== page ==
New York: Niki Cosgrove '02

I’m the kind of person that is constantly buying all kinds of new paper goods—journals, sketchbooks, notepads—and never living up to the task of filling them up…until now. Aside from one ketchup-stained page devoted to a fireside game of M.A.S.H. while camping in Big Sur, every single page of my reporter’s notebook is covered in the blue ink recording the 25+ interviews I’ve done this summer. So, this is a real feat for me. I stared at this engorged notebook on the subway ride uptown to the Whitney to interview Niki Cosgrove ’02, and was reminded of the fullness of my summer.

Niki meets me at the staff entrance of the museum with her French bulldog, Lulu. It’s cool to bring your dog to work? I’m already convinced this is an awesome job. We pick up some lunch and make our way towards Central Park. Once we’ve secured our bench overlooking the Conservatory Pond (yes, that’s the picturesque one with all the toy sailboats) and scarf a few bites of sandwich, Niki tells me about her job at The Whitney.

She works as a Curatorial Assistant, specializing in Film & Video. Unlike some other major museums, there are no official curatorial ‘departments’ at the Whitney. So, in theory she could work across a number of different media. Being a curator means playing a lot of different roles. Museum shows take an insane amount of logistics and coordination. You would never guess it by the pristine and perfect way that most art is displayed, which tends to hide the months and months of work that go into putting on a show. Film and video, Niki tells me, is it’s a particulary ‘unique beast’. Unlike a painting that just comes out of storage, film and video require real technical support and know-how. So, that means there are lots of logistics involved in Niki’s job. There’s also writing—for books, museum publications, wall text, as well as studio visits. Not to mention, one of the highlights of her job is working with artists. In conversations, whe refers to Claes Oldenberg simply as Claes (but not in any kind of art-diva way). And knows where he lives. I find this very amusing. And undeniably cool.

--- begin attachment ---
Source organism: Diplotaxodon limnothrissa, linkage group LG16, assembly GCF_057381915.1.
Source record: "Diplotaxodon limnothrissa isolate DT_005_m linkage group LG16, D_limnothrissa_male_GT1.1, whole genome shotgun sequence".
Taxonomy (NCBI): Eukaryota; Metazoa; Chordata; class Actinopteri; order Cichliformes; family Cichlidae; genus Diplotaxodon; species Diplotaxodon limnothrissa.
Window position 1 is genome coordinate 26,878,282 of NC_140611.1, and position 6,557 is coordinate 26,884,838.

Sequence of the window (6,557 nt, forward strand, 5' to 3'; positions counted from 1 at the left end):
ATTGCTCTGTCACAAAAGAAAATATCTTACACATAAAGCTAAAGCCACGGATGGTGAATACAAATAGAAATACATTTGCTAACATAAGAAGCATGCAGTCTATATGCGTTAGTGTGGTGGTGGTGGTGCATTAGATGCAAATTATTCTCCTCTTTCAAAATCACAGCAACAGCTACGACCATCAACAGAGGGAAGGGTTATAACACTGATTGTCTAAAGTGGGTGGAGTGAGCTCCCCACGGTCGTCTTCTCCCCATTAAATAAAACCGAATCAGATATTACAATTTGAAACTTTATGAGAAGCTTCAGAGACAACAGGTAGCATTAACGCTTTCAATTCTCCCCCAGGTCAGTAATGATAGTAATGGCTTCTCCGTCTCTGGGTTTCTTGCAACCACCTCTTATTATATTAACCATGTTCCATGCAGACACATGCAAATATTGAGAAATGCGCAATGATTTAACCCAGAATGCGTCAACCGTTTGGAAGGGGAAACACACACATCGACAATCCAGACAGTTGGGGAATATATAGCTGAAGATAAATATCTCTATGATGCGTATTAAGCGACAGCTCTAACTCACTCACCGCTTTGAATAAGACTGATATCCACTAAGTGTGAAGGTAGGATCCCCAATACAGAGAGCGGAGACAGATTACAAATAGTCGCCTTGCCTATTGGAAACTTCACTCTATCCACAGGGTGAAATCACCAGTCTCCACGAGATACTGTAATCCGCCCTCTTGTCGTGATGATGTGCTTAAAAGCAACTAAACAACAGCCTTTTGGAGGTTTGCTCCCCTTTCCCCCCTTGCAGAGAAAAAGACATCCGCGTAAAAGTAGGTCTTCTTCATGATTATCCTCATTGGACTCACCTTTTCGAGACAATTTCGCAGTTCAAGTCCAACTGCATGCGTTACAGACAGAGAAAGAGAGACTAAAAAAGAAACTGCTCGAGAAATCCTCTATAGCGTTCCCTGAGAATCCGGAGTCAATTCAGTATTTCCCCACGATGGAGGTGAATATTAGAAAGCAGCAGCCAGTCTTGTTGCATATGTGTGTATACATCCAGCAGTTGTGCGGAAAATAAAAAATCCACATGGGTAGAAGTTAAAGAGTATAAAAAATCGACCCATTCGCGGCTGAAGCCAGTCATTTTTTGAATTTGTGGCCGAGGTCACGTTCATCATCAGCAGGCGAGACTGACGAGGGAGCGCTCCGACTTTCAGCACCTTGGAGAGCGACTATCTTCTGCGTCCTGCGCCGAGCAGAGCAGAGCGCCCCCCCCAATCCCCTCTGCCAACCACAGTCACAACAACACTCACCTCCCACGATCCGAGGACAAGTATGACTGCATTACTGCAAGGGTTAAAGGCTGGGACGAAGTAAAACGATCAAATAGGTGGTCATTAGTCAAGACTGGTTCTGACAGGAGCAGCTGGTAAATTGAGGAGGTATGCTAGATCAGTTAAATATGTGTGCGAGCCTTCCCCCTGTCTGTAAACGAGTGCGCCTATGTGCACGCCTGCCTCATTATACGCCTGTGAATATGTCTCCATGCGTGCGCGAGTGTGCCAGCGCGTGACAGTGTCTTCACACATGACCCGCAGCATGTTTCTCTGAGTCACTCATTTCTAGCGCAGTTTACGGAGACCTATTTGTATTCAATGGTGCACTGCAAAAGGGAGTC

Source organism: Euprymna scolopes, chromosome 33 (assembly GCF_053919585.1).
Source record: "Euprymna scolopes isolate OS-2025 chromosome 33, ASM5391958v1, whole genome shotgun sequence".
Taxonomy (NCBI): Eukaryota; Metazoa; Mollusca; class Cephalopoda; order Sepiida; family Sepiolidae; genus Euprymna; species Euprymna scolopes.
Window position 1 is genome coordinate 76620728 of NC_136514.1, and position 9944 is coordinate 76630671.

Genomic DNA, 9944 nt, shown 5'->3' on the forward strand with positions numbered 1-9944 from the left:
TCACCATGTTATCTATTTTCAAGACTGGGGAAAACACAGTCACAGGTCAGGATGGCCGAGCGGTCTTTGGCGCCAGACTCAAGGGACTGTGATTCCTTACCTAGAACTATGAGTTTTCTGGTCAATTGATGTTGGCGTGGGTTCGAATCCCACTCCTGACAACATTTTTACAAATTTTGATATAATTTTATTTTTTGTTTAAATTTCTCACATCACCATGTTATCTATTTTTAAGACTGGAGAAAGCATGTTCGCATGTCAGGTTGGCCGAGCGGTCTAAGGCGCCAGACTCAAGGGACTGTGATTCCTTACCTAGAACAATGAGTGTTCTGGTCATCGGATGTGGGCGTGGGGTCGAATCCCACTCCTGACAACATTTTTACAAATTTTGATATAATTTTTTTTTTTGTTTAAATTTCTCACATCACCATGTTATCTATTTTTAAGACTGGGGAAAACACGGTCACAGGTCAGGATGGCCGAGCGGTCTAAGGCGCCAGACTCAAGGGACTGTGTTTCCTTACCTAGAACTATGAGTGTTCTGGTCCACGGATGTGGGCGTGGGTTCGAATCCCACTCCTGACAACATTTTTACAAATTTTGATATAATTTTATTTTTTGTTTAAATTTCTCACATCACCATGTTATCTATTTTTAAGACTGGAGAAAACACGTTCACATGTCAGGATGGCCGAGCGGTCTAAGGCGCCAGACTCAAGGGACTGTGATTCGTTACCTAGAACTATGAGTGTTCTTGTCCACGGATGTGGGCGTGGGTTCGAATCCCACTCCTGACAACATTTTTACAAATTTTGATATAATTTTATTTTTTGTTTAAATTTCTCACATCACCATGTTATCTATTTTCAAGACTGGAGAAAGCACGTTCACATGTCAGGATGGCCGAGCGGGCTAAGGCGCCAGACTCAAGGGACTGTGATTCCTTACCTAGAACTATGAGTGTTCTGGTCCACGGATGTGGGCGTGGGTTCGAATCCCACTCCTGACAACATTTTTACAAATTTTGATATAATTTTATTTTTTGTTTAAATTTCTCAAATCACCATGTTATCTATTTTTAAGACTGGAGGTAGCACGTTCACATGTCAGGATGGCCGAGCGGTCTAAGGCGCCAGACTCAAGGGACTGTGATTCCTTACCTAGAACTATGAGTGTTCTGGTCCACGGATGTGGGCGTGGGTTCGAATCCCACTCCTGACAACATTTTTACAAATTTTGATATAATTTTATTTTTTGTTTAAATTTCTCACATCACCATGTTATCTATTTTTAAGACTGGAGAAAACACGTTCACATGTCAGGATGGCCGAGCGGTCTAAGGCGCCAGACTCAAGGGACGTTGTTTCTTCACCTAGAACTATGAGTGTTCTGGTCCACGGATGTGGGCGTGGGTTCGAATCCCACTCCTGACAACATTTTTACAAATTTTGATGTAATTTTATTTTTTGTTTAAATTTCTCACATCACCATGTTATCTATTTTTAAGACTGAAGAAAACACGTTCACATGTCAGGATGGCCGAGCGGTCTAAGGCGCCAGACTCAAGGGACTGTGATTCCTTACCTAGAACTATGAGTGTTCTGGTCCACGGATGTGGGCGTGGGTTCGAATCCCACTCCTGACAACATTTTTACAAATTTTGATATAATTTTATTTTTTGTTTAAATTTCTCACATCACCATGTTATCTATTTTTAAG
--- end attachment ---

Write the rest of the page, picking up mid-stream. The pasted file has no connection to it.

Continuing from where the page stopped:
When I ask Niki about what she got from Williams that’s helping her out in her job now, she quoted her father, who was quoting his father, when she said, “You go to college to learn how to live. And you go to graduate school to learn how to make a living.” One could interpret that message as a plug for grad school (I, for one, who love to learn how to make a living), but I think it’s the first part of this expression that’s important: Williams can teach you how to live.

photo of The Whitney via Facebook